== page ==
According to the World Health Organization (WHO), mental disorders account for 4 out of 10 leading causes of disability worldwide. In 2020, major depression will lead the pack of mental illness as the cause of disability among women and children across the globe. Whether you’re having a temporary bout of the blues or you're suffering from an episode of clinical depression, there are lifestyle changes and diets that can help you cope. Please note that if your symptoms go beyond two weeks or you have been diagnosed with clinical depression (or other mental health ailments), you need to consult your doctor before working out a treatment plan. [via Everyday Health].
1. Structure your life.
For a person suffering from major depressive disorder, to even get out of bed can be a difficult task. According to Dr. Joseph Goldberg of WebMD, “depression can strip away the structure from your life. Setting a gentle daily schedule can help you get back on track.” Start by writing to-do lists, beginning with small, daily tasks like household chores. Make sure you tick the items off before the end of the day. Work your way to weekly, monthly, and lifelong goals, such as enrolling in a class or pursuing your secret dream of traveling.
2. Fix your sleeping patterns.
One of the most common symptoms of depression is insomnia (lack of sleep) or hypersomnia (excessive daytime sleepiness). Getting back to healthy sleeping habits won’t happen in an instant, but you can start by adjusting your habits. “Go to bed and get up at the same time every day,” suggests Goldberg. “Try not to nap. Take all the distractions out of your bedroom—no computer and no TV. In time, you may find your sleep improves.”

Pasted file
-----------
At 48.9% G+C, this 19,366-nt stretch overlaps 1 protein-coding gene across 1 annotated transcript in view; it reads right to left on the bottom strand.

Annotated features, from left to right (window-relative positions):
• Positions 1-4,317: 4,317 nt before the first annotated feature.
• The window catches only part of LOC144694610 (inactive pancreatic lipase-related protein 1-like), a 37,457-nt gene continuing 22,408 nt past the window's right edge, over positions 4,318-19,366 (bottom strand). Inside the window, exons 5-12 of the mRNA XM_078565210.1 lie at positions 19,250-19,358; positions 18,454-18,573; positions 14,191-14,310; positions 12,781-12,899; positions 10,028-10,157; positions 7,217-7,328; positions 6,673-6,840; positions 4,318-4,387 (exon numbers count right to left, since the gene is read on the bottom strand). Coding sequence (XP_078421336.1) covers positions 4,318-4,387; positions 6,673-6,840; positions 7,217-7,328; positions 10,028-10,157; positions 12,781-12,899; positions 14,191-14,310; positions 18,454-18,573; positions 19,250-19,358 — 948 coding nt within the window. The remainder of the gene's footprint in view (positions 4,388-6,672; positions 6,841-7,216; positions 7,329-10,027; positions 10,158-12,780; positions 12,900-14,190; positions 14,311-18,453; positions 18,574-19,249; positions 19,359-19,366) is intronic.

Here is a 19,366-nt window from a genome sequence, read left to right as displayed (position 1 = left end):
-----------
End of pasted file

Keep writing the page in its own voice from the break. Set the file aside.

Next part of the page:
3. Add mood boosters to your diet.
“There is no magic food or supplement that will fix depression in a heartbeat, but there are specific nutrients that can help ease depression in the long run,” reports SOS (Survivors of Suicide) Philippines, an online support group for Filipinos undergoing depression and other mental health issues. To help prevent mental health disorders and uplift your mood in the long run, increase your intake of the following: vitamin B12 and folate (beetroot, lentils, almonds, spinach, liver, chicken, and fish), vitamin D (natural sunlight, breakfast cereals, breads, juices, and milk), selenium (walnuts, and poultry), and omega-3 fatty acids (cod, salmon, halibut, and nut oils).
4. Avoid food and drink depressants.
According to a report by Psychology Today, “Nutritional epigenetics is a two-way street: Some foods promote health and others bolster disease. To avoid the latter, you should steer away from foods that make you feel depressed.” While the occasional alcohol and daily coffee is fine, consuming too much can do more harm than good. Heavy alcohol and extreme caffeine consumption can deplete serotonin, which makes people prone to anxiety and depression. Junk food and sugary treats—no surprise there—are also culprits in promoting a crash-and-burn feeling. “Maintaining a steady blood sugar level is important to achieve even-keeled energy levels [via Psychology Today]. Try reducing your intake of coffee, tea, and processed foods to see if there’s an improvement in your mood after a few weeks.
5. Exercise cheats.
It’s easy to tell a person to exercise, but someone suffering from clinical depression often exhibits physiological symptoms such as fatigue, lethargy, and loss of interest in activities they used to enjoy. Psych Central recommends exercise cheats—activities that don’t seem like exercise but actually get you moving and burning calories. Meet up with a trusted friend at a location a few blocks from your coffee shop or mall of choice, and then walk to the place together. Take your dog out for daily walks or volunteer to walk a friend or relative’s pet around the village. Engage in a light outdoor activity or hobby like gardening or washing your car. These small steps count. In time, when you get your groove back, you can try more rigorous exercises and sports.